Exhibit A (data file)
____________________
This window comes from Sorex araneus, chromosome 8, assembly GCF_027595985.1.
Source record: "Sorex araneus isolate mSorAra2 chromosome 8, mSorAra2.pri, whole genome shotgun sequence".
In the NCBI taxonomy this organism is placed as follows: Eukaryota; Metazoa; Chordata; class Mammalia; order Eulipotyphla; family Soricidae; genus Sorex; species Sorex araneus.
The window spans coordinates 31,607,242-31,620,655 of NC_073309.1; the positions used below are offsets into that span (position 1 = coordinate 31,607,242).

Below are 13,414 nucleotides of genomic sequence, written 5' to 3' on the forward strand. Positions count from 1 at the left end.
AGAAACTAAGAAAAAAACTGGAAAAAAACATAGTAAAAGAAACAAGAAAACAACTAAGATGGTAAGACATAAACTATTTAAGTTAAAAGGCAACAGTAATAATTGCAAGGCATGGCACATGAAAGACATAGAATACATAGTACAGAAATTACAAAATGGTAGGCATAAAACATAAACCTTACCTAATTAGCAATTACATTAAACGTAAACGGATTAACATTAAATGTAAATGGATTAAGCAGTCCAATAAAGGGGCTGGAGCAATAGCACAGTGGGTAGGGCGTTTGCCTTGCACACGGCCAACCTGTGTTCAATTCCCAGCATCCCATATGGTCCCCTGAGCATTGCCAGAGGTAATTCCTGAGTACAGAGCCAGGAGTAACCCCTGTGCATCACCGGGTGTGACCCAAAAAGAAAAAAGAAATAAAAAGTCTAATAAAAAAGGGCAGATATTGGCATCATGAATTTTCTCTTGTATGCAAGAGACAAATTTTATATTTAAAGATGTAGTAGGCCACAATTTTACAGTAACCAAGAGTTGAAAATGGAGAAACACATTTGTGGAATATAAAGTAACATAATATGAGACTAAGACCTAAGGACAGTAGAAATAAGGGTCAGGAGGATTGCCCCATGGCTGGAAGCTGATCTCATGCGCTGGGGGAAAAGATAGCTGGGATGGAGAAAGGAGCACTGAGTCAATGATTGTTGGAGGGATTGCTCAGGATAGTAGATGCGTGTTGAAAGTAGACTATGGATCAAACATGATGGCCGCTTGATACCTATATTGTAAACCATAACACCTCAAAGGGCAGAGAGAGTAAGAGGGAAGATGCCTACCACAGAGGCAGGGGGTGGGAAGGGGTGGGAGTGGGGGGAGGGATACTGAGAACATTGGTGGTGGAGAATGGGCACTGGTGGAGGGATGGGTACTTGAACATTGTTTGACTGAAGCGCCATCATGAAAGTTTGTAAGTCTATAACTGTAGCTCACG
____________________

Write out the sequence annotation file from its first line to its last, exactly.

This window comes from Sorex araneus, chromosome 8, assembly GCF_027595985.1.
Source record: "Sorex araneus isolate mSorAra2 chromosome 8, mSorAra2.pri, whole genome shotgun sequence".
In the NCBI taxonomy this organism is placed as follows: Eukaryota; Metazoa; Chordata; class Mammalia; order Eulipotyphla; family Soricidae; genus Sorex; species Sorex araneus.
The window spans coordinates 31,607,242-31,620,655 of NC_073309.1; the positions used below are offsets into that span (position 1 = coordinate 31,607,242).

Below are 13,414 nucleotides of genomic sequence, written 5' to 3' on the forward strand. Positions count from 1 at the left end.
AGAAACTAAGAAAAAAACTGGAAAAAAACATAGTAAAAGAAACAAGAAAACAACTAAGATGGTAAGACATAAACTATTTAAGTTAAAAGGCAACAGTAATAATTGCAAGGCATGGCACATGAAAGACATAGAATACATAGTACAGAAATTACAAAATGGTAGGCATAAAACATAAACCTTACCTAATTAGCAATTACATTAAACGTAAACGGATTAACATTAAATGTAAATGGATTAAGCAGTCCAATAAAGGGGCTGGAGCAATAGCACAGTGGGTAGGGCGTTTGCCTTGCACACGGCCAACCTGTGTTCAATTCCCAGCATCCCATATGGTCCCCTGAGCATTGCCAGAGGTAATTCCTGAGTACAGAGCCAGGAGTAACCCCTGTGCATCACCGGGTGTGACCCAAAAAGAAAAAAGAAATAAAAAGTCTAATAAAAAAGGGCAGATATTGGCATCATGAATTTTCTCTTGTATGCAAGAGACAAATTTTATATTTAAAGATGTAGTAGGCCACAATTTTACAGTAACCAAGAGTTGAAAATGGAGAAACACATTTGTGGAATATAAAGTAACATAATATGAGACTAAGACCTAAGGACAGTAGAAATAAGGGTCAGGAGGATTGCCCCATGGCTGGAAGCTGATCTCATGCGCTGGGGGAAAAGATAGCTGGGATGGAGAAAGGAGCACTGAGTCAATGATTGTTGGAGGGATTGCTCAGGATAGTAGATGCGTGTTGAAAGTAGACTATGGATCAAACATGATGGCCGCTTGATACCTATATTGTAAACCATAACACCTCAAAGGGCAGAGAGAGTAAGAGGGAAGATGCCTACCACAGAGGCAGGGGGTGGGAAGGGGTGGGAGTGGGGGGAGGGATACTGAGAACATTGGTGGTGGAGAATGGGCACTGGTGGAGGGATGGGTACTTGAACATTGTTTGACTGAAGCGCCATCATGAAAGTTTGTAAGTCTATAACTGTAGCTCACG